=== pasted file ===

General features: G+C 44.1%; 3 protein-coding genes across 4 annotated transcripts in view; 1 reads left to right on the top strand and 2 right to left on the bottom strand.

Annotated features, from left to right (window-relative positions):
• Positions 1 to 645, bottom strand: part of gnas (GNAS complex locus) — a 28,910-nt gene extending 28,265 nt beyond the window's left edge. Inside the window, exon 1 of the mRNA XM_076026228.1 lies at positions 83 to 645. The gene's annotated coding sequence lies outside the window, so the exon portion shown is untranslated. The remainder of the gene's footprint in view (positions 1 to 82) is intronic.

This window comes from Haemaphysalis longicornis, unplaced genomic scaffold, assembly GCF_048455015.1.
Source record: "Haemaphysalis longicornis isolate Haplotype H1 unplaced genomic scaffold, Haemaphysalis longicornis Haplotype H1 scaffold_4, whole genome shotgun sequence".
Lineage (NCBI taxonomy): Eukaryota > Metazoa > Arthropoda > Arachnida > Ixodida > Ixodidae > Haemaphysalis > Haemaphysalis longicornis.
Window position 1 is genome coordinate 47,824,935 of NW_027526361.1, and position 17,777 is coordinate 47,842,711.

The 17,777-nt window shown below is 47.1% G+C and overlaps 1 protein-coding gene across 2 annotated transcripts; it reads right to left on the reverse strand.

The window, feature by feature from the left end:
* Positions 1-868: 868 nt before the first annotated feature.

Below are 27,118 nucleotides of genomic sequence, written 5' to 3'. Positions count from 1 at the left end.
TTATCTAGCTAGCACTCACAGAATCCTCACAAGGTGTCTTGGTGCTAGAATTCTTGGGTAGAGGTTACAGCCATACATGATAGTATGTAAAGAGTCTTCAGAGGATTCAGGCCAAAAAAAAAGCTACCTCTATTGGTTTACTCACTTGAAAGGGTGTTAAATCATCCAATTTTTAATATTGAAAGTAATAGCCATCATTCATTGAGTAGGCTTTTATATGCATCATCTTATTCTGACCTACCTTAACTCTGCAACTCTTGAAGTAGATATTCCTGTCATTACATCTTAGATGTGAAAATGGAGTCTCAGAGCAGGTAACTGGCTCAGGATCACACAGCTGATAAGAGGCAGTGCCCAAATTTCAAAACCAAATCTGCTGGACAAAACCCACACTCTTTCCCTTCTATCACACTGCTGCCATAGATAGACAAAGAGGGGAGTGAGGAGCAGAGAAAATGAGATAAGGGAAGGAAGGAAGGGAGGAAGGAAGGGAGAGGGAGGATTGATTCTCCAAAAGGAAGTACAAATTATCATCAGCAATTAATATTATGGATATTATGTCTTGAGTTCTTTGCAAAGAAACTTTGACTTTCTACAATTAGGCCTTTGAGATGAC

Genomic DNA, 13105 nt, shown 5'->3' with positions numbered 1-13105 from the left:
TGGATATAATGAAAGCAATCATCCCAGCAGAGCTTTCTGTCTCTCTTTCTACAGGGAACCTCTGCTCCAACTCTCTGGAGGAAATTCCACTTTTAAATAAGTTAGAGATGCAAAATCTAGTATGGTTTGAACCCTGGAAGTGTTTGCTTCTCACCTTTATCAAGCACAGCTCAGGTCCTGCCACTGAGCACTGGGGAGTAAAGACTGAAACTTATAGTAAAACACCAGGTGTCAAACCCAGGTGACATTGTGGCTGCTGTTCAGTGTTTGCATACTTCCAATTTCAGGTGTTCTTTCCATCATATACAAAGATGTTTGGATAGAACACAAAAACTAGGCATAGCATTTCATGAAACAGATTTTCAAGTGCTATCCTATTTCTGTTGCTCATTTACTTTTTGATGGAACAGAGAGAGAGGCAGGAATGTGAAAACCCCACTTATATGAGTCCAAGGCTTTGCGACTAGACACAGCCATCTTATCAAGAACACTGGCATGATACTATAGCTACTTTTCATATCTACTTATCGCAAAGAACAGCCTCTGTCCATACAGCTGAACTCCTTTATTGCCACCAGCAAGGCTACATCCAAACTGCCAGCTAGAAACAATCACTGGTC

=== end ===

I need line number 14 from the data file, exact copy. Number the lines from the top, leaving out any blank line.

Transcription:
TGGATATAATGAAAGCAATCATCCCAGCAGAGCTTTCTGTCTCTCTTTCTACAGGGAACCTCTGCTCCAACTCTCTGGAGGAAATTCCACTTTTAAATAAGTTAGAGATGCAAAATCTAGTATGGTTTGAACCCTGGAAGTGTTTGCTTCTCACCTTTATCAAGCACAGCTCAGGTCCTGCCACTGAGCACTGGGGAGTAAAGACTGAAACTTATAGTAAAACACCAGGTGTCAAACCCAGGTGACATTGTGGCTGCTGTTCAGTGTTTGCATACTTCCAATTTCAGGTGTTCTTTCCATCATATACAAAGATGTTTGGATAGAACACAAAAACTAGGCATAGCATTTCATGAAACAGATTTTCAAGTGCTATCCTATTTCTGTTGCTCATTTACTTTTTGATGGAACAGAGAGAGAGGCAGGAATGTGAAAACCCCACTTATATGAGTCCAAGGCTTTGCGACTAGACACAGCCATCTTATCAAGAACACTGGCATGATACTATAGCTACTTTTCATATCTACTTATCGCAAAGAACAGCCTCTGTCCATACAGCTGAACTCCTTTATTGCCACCAGCAAGGCTACATCCAAACTGCCAGCTAGAAACAATCACTGGTC